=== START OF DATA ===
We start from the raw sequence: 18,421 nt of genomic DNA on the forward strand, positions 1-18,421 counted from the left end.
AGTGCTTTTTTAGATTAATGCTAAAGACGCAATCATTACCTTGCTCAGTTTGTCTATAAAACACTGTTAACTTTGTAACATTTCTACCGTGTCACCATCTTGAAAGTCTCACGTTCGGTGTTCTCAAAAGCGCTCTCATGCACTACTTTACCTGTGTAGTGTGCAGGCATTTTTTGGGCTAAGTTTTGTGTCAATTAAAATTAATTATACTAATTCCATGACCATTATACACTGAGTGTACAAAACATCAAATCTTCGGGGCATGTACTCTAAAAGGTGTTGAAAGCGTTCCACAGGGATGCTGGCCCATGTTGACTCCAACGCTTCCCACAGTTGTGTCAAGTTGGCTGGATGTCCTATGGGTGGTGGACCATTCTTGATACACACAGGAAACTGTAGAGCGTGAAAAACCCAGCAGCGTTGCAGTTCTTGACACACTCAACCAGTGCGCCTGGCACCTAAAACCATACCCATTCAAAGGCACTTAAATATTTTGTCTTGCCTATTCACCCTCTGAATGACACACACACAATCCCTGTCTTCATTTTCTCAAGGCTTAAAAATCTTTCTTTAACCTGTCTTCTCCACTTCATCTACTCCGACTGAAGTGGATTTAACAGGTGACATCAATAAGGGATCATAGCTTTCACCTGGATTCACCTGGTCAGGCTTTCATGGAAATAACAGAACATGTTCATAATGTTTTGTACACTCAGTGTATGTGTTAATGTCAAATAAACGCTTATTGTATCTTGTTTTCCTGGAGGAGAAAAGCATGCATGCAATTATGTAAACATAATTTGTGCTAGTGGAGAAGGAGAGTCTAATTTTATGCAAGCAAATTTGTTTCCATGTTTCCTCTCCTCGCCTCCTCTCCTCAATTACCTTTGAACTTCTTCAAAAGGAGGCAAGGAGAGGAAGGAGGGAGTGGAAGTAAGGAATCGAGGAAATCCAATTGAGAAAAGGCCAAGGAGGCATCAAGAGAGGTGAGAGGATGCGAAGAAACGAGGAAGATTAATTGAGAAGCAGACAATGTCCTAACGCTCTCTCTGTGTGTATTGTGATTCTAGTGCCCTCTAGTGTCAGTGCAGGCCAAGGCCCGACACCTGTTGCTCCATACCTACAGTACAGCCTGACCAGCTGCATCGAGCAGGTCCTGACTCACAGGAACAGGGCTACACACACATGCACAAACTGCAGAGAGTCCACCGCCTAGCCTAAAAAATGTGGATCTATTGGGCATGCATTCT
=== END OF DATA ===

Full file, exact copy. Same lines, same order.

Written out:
We start from the raw sequence: 18,421 nt of genomic DNA on the forward strand, positions 1-18,421 counted from the left end.
AGTGCTTTTTTAGATTAATGCTAAAGACGCAATCATTACCTTGCTCAGTTTGTCTATAAAACACTGTTAACTTTGTAACATTTCTACCGTGTCACCATCTTGAAAGTCTCACGTTCGGTGTTCTCAAAAGCGCTCTCATGCACTACTTTACCTGTGTAGTGTGCAGGCATTTTTTGGGCTAAGTTTTGTGTCAATTAAAATTAATTATACTAATTCCATGACCATTATACACTGAGTGTACAAAACATCAAATCTTCGGGGCATGTACTCTAAAAGGTGTTGAAAGCGTTCCACAGGGATGCTGGCCCATGTTGACTCCAACGCTTCCCACAGTTGTGTCAAGTTGGCTGGATGTCCTATGGGTGGTGGACCATTCTTGATACACACAGGAAACTGTAGAGCGTGAAAAACCCAGCAGCGTTGCAGTTCTTGACACACTCAACCAGTGCGCCTGGCACCTAAAACCATACCCATTCAAAGGCACTTAAATATTTTGTCTTGCCTATTCACCCTCTGAATGACACACACACAATCCCTGTCTTCATTTTCTCAAGGCTTAAAAATCTTTCTTTAACCTGTCTTCTCCACTTCATCTACTCCGACTGAAGTGGATTTAACAGGTGACATCAATAAGGGATCATAGCTTTCACCTGGATTCACCTGGTCAGGCTTTCATGGAAATAACAGAACATGTTCATAATGTTTTGTACACTCAGTGTATGTGTTAATGTCAAATAAACGCTTATTGTATCTTGTTTTCCTGGAGGAGAAAAGCATGCATGCAATTATGTAAACATAATTTGTGCTAGTGGAGAAGGAGAGTCTAATTTTATGCAAGCAAATTTGTTTCCATGTTTCCTCTCCTCGCCTCCTCTCCTCAATTACCTTTGAACTTCTTCAAAAGGAGGCAAGGAGAGGAAGGAGGGAGTGGAAGTAAGGAATCGAGGAAATCCAATTGAGAAAAGGCCAAGGAGGCATCAAGAGAGGTGAGAGGATGCGAAGAAACGAGGAAGATTAATTGAGAAGCAGACAATGTCCTAACGCTCTCTCTGTGTGTATTGTGATTCTAGTGCCCTCTAGTGTCAGTGCAGGCCAAGGCCCGACACCTGTTGCTCCATACCTACAGTACAGCCTGACCAGCTGCATCGAGCAGGTCCTGACTCACAGGAACAGGGCTACACACACATGCACAAACTGCAGAGAGTCCACCGCCTAGCCTAAAAAATGTGGATCTATTGGGCATGCATTCT